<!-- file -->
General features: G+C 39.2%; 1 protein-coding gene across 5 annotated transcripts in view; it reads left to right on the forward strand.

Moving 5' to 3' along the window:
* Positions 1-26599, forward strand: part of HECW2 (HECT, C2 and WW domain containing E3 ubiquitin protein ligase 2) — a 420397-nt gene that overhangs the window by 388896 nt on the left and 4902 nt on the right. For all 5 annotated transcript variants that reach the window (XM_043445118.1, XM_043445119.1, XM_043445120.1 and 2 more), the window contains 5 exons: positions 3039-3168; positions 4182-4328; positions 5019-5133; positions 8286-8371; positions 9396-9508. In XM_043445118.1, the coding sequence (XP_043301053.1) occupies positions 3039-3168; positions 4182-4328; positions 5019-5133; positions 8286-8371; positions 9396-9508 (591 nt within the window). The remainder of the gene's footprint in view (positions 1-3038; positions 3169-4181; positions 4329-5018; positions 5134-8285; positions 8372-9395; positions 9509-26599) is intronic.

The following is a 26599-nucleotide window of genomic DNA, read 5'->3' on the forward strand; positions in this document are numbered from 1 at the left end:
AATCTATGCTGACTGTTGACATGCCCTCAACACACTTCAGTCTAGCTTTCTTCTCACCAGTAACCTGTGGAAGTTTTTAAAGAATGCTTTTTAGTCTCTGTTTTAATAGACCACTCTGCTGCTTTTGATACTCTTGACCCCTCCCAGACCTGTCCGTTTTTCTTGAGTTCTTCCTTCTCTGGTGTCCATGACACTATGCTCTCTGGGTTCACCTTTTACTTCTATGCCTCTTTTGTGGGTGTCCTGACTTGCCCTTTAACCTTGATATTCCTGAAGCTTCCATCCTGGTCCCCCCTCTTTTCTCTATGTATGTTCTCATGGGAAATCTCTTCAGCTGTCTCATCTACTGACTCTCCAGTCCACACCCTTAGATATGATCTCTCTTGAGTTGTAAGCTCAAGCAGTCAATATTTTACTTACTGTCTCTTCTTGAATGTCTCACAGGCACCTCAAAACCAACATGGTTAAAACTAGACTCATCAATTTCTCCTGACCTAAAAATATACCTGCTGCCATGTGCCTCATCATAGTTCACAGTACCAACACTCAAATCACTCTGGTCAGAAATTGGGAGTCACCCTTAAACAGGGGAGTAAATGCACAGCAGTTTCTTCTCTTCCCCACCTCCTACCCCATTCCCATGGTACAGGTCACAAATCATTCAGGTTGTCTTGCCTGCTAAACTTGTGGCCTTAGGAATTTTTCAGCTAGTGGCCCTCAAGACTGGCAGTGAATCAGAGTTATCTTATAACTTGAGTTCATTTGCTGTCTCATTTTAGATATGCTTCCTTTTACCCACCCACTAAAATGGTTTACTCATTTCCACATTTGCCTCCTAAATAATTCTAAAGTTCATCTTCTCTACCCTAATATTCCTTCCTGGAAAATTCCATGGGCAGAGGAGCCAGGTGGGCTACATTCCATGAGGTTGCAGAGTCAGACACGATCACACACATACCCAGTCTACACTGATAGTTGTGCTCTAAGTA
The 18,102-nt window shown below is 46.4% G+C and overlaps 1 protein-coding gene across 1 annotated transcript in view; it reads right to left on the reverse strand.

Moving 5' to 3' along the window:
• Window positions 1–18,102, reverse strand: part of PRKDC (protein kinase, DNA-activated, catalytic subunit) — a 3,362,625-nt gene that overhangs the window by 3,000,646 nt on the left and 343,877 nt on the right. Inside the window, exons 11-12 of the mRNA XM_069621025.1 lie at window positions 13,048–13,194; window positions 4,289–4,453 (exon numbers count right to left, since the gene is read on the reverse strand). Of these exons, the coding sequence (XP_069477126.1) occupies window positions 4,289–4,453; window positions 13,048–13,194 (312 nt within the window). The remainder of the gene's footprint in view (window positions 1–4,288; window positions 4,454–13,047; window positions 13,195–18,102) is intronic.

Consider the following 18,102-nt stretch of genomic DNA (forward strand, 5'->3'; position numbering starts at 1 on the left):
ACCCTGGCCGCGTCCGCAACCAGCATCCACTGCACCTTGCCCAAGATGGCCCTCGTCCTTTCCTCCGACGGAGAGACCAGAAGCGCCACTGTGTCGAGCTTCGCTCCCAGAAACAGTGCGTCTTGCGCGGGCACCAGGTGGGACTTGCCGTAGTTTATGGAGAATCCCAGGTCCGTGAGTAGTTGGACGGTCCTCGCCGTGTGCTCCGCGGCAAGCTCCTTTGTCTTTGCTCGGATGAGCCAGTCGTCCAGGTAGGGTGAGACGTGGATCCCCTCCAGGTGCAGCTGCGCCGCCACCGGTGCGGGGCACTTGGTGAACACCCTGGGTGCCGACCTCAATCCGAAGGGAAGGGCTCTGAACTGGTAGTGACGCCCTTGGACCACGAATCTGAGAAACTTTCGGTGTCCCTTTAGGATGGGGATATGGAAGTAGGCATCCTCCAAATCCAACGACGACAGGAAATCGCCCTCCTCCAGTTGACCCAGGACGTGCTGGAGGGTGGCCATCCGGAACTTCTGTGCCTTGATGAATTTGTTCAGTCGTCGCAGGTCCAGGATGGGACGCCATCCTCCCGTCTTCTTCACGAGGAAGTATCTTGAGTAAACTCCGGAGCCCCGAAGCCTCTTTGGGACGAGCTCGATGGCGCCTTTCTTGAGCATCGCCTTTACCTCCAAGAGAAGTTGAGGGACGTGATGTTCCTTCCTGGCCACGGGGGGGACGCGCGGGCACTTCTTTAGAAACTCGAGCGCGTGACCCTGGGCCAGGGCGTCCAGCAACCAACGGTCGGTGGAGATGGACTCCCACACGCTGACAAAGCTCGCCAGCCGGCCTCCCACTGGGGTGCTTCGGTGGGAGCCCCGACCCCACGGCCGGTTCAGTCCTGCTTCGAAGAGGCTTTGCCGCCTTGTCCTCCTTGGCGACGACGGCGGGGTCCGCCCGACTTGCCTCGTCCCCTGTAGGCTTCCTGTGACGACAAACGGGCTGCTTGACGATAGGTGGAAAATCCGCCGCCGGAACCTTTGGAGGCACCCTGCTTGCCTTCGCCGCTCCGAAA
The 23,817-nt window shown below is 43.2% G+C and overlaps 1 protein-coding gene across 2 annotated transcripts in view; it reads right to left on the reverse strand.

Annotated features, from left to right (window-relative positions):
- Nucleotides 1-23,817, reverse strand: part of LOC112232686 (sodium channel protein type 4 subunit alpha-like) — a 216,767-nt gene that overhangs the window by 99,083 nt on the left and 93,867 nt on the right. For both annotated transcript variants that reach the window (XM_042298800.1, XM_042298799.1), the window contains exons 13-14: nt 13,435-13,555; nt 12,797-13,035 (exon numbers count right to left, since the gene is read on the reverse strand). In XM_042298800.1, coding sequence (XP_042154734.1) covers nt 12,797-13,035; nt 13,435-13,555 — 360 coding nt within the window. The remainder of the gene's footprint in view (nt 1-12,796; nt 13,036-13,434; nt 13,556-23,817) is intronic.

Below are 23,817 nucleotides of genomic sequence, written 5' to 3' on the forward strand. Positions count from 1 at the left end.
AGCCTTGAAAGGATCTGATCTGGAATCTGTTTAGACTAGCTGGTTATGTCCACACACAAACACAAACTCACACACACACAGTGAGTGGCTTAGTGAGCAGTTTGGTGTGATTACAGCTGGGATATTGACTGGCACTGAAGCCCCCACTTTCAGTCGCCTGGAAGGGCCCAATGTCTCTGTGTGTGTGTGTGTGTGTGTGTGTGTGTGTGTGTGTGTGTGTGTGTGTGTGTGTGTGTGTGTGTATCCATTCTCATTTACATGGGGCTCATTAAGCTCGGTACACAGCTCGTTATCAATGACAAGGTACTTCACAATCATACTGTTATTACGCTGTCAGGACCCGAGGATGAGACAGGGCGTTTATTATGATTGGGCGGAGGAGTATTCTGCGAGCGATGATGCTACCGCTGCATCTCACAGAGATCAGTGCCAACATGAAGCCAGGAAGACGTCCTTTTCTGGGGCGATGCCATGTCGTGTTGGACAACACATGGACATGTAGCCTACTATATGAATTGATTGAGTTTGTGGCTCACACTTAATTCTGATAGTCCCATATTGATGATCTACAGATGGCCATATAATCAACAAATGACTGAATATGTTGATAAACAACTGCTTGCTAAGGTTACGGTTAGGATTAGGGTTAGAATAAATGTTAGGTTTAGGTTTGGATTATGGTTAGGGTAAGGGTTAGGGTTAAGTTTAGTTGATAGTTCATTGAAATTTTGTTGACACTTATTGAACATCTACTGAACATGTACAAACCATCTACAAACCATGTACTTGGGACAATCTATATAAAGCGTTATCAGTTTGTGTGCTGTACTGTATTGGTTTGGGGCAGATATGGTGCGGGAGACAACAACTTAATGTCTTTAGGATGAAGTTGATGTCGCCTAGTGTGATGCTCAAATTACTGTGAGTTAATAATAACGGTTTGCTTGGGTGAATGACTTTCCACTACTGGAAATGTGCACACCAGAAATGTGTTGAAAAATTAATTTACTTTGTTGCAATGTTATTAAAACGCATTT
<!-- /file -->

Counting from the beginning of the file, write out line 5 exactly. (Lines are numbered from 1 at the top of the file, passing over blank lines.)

AATCTATGCTGACTGTTGACATGCCCTCAACACACTTCAGTCTAGCTTTCTTCTCACCAGTAACCTGTGGAAGTTTTTAAAGAATGCTTTTTAGTCTCTGTTTTAATAGACCACTCTGCTGCTTTTGATACTCTTGACCCCTCCCAGACCTGTCCGTTTTTCTTGAGTTCTTCCTTCTCTGGTGTCCATGACACTATGCTCTCTGGGTTCACCTTTTACTTCTATGCCTCTTTTGTGGGTGTCCTGACTTGCCCTTTAACCTTGATATTCCTGAAGCTTCCATCCTGGTCCCCCCTCTTTTCTCTATGTATGTTCTCATGGGAAATCTCTTCAGCTGTCTCATCTACTGACTCTCCAGTCCACACCCTTAGATATGATCTCTCTTGAGTTGTAAGCTCAAGCAGTCAATATTTTACTTACTGTCTCTTCTTGAATGTCTCACAGGCACCTCAAAACCAACATGGTTAAAACTAGACTCATCAATTTCTCCTGACCTAAAAATATACCTGCTGCCATGTGCCTCATCATAGTTCACAGTACCAACACTCAAATCACTCTGGTCAGAAATTGGGAGTCACCCTTAAACAGGGGAGTAAATGCACAGCAGTTTCTTCTCTTCCCCACCTCCTACCCCATTCCCATGGTACAGGTCACAAATCATTCAGGTTGTCTTGCCTGCTAAACTTGTGGCCTTAGGAATTTTTCAGCTAGTGGCCCTCAAGACTGGCAGTGAATCAGAGTTATCTTATAACTTGAGTTCATTTGCTGTCTCATTTTAGATATGCTTCCTTTTACCCACCCACTAAAATGGTTTACTCATTTCCACATTTGCCTCCTAAATAATTCTAAAGTTCATCTTCTCTACCCTAATATTCCTTCCTGGAAAATTCCATGGGCAGAGGAGCCAGGTGGGCTACATTCCATGAGGTTGCAGAGTCAGACACGATCACACACATACCCAGTCTACACTGATAGTTGTGCTCTAAGTA